Which is kind of what I tried to say in a witty bit of a way there. When it comes to the Constitution, the idea was that they were in it to defend the right of the citizenry to choose a leader, that was laughable to me.

Again, like I said, with the Russian collusion hoax, with anything, I mean, these are people who had RESIST stickers on the back of their laptops. So, you know the ideological type these were, and that’s what they really were.

That’s what I found at least. And that’s what I think is speaking in that article when I talked about trying to really look at the people who are being hired into these agencies and what qualifications they’re being hired on.

I think that a certain ideological mindset is mandatory. Forget about being neutral. I think you need to actively exhibit that you are of the right mindset … (unintelligible speech, blurred by static).

Leahy: Dominick, we’ve lost you … I think we’ve got some static here. This is a problem that we’ve had a couple of times … . We don’t know if it’s the National Security Agency or somebody else messing with our communications. …

Well, right now we’re going to call you back, Dominick. But while we’re doing that, I’m going to read a little bit from Dominick’s story about his time at the Johns Hopkins School of Advanced International Studies.

He says, at his orientation, he said he and his colleagues received a talk from John McLaughlin, former acting director of the CIA and a resolute anti-Trump activist. He was one of the proud signees of the abject lie that the Hunter Biden story was Russian disinformation.

No, the laptop was real. It really was. But what Dominick goes on to say is “this is the operating procedure of Bolsheviks. The truth is relative, the ends always justify the means and they are the only ones who properly know how to wield power for the betterment of all. Your job is to shut up and accept their benevolent rule.” Dominick, your thoughts on that statement you just made?

Sansone: I think that’s accurate. And what a convenient time for my phone to cut out before, huh? (Laughter) No, but that’s correct. I think these are individuals who, again, Victor Davis Hanson, I quoted him at the end, really summarize it very eloquently.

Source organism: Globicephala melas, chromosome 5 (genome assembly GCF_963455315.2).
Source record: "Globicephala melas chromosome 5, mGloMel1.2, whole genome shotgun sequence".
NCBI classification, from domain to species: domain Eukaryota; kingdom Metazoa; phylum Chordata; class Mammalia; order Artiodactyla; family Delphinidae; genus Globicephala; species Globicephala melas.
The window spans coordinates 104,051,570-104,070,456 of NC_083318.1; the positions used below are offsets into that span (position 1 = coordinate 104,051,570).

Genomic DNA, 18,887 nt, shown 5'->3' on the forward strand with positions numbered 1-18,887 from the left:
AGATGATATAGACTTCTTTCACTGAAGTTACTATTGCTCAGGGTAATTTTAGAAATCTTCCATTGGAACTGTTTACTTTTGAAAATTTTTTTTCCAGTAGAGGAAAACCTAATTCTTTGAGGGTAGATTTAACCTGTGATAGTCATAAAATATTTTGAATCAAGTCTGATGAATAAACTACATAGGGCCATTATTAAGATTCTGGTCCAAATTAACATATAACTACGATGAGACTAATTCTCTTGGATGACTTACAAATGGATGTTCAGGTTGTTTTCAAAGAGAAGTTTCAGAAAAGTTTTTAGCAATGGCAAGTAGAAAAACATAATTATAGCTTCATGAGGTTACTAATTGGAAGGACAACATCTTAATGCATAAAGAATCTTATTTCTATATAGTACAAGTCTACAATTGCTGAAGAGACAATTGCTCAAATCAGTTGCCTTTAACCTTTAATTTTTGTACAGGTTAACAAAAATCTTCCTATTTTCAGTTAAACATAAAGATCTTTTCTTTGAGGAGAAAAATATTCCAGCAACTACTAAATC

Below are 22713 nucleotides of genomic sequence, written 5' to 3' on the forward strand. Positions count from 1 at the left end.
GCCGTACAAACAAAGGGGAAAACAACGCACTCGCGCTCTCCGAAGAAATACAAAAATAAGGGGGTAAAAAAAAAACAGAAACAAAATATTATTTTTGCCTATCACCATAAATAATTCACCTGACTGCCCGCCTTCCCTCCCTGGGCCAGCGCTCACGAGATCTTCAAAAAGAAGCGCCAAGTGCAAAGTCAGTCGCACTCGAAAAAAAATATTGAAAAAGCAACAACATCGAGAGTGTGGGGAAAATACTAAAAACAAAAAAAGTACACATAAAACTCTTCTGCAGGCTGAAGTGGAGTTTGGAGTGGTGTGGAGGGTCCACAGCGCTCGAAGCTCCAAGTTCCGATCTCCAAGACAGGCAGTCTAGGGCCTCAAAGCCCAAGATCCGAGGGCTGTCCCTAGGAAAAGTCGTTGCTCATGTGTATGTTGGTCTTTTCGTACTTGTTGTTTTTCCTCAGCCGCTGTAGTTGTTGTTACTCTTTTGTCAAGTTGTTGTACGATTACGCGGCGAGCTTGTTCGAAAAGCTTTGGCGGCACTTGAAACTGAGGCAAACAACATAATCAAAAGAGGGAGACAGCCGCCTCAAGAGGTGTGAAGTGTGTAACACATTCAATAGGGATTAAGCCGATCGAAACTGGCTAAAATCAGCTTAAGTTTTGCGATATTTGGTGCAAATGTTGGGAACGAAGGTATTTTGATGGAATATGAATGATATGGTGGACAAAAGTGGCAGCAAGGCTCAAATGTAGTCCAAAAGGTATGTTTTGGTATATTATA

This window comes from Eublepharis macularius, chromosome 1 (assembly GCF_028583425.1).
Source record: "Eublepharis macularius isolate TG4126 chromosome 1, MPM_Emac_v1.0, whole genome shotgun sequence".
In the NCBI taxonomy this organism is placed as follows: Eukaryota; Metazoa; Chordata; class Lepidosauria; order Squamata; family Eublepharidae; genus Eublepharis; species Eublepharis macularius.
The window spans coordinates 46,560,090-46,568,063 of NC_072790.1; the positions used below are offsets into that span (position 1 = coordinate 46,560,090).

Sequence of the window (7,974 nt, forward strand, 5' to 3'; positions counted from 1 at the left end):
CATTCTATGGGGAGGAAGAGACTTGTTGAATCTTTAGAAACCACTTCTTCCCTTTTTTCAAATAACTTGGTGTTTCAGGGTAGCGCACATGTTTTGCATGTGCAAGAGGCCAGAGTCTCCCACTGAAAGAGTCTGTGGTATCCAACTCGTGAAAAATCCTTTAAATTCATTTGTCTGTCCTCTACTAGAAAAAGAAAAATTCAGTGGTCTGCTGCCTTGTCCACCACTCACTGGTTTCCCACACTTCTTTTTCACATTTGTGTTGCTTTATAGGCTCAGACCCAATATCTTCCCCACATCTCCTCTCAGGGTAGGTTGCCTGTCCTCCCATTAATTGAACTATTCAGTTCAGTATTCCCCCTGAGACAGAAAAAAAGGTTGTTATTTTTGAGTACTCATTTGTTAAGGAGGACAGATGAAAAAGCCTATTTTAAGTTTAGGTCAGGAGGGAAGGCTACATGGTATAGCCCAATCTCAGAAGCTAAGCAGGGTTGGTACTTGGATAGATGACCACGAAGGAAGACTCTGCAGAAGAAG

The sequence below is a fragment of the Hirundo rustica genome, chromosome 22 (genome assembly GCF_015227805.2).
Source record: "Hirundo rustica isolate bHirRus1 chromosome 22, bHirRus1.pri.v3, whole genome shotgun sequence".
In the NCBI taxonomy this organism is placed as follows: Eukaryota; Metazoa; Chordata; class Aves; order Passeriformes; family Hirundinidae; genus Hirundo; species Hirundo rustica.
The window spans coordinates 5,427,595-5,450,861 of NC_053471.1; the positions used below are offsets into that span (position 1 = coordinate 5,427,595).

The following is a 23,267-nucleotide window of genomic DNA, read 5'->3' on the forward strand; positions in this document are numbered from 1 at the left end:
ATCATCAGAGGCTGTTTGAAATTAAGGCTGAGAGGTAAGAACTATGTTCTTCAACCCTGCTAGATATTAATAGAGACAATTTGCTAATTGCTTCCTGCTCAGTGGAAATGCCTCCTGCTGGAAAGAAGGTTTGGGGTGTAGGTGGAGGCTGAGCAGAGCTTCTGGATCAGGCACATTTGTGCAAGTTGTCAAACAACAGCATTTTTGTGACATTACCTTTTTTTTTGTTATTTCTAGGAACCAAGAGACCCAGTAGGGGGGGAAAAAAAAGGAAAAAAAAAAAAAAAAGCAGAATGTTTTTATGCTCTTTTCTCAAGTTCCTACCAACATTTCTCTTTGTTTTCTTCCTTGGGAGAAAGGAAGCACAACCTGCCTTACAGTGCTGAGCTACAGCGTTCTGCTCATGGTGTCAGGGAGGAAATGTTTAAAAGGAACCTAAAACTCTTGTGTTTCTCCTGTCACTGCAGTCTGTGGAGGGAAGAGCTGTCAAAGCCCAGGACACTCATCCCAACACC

They believe that this is a matter of national security, or really that it’s a threat to the republic. That’s what they’ve tried to impress on the American people through J6, now through the Mar-a-Lago raid, through all these things.

So for them, it’s a revolutionary time that requires revolutionary means, and I don’t think they are really hiding that anymore, which is why you have people across the political spectrum – I mean, you had Andrew Cuomo come out, and Alan Dershowitz, people who are not necessarily anywhere close or friendly to the Right come out and say that this needs to be explained, we need to investigate what’s going on here.

Leahy: Compare and contrast the difference between your colleagues when you were at Johns Hopkins School of International Studies with your colleagues up in Hillsdale, where you’re in a PhD program. What’s the difference between your colleagues?

Sansone: Well, it’s drastic, that’s for sure. Here at Hillsdale, everyone I’ve spoken to is genuinely interested in not only defending the United States of America but also the Constitution and what this country was founded on, its ideals and principles, but really understanding them.

Understanding them in their fullness, in context and what’s going on and how it relates to the day. How we should interpret current events through what the country was founded on and what we have to do to try to return to some semblance of limited government and a constitutional republic as this country was founded upon.

Listen to the interview:

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Tune in weekdays from 5:00 – 8:00 a.m. to The Tennessee Star Report with Michael Patrick Leahy on Talk Radio 98.3 FM WLAC 1510. Listen online at iHeart Radio.